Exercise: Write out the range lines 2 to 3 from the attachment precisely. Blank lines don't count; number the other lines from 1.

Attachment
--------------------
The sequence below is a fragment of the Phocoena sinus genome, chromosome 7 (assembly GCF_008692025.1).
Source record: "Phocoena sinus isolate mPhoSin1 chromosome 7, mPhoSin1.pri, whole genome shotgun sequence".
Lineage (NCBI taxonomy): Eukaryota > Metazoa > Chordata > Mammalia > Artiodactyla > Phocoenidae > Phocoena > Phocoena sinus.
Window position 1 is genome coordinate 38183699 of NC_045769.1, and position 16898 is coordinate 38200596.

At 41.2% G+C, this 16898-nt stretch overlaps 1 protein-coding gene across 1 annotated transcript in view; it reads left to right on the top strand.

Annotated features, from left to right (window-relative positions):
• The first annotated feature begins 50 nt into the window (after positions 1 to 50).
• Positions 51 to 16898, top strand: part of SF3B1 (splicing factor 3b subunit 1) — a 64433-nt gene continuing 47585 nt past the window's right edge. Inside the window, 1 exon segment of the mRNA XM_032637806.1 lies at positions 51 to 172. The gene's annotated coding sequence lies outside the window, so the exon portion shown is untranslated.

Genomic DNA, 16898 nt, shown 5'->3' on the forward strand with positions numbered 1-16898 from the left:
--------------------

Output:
Source record: "Phocoena sinus isolate mPhoSin1 chromosome 7, mPhoSin1.pri, whole genome shotgun sequence".
Lineage (NCBI taxonomy): Eukaryota > Metazoa > Chordata > Mammalia > Artiodactyla > Phocoenidae > Phocoena > Phocoena sinus.